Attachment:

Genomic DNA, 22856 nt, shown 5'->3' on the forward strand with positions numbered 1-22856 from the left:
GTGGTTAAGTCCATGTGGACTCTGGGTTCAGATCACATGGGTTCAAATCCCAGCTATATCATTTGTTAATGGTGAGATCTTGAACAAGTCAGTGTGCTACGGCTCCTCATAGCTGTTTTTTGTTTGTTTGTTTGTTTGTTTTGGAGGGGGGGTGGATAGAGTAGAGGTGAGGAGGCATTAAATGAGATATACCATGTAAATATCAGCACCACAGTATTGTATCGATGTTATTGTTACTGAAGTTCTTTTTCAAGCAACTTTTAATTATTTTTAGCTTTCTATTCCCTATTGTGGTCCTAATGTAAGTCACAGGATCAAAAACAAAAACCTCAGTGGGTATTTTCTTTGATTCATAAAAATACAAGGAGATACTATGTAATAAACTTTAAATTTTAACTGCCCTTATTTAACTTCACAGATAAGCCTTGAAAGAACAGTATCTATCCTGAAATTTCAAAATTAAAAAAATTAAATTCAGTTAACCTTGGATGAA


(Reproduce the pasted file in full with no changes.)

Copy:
Genomic DNA, 22856 nt, shown 5'->3' on the forward strand with positions numbered 1-22856 from the left:
GTGGTTAAGTCCATGTGGACTCTGGGTTCAGATCACATGGGTTCAAATCCCAGCTATATCATTTGTTAATGGTGAGATCTTGAACAAGTCAGTGTGCTACGGCTCCTCATAGCTGTTTTTTGTTTGTTTGTTTGTTTGTTTTGGAGGGGGGGTGGATAGAGTAGAGGTGAGGAGGCATTAAATGAGATATACCATGTAAATATCAGCACCACAGTATTGTATCGATGTTATTGTTACTGAAGTTCTTTTTCAAGCAACTTTTAATTATTTTTAGCTTTCTATTCCCTATTGTGGTCCTAATGTAAGTCACAGGATCAAAAACAAAAACCTCAGTGGGTATTTTCTTTGATTCATAAAAATACAAGGAGATACTATGTAATAAACTTTAAATTTTAACTGCCCTTATTTAACTTCACAGATAAGCCTTGAAAGAACAGTATCTATCCTGAAATTTCAAAATTAAAAAAATTAAATTCAGTTAACCTTGGATGAA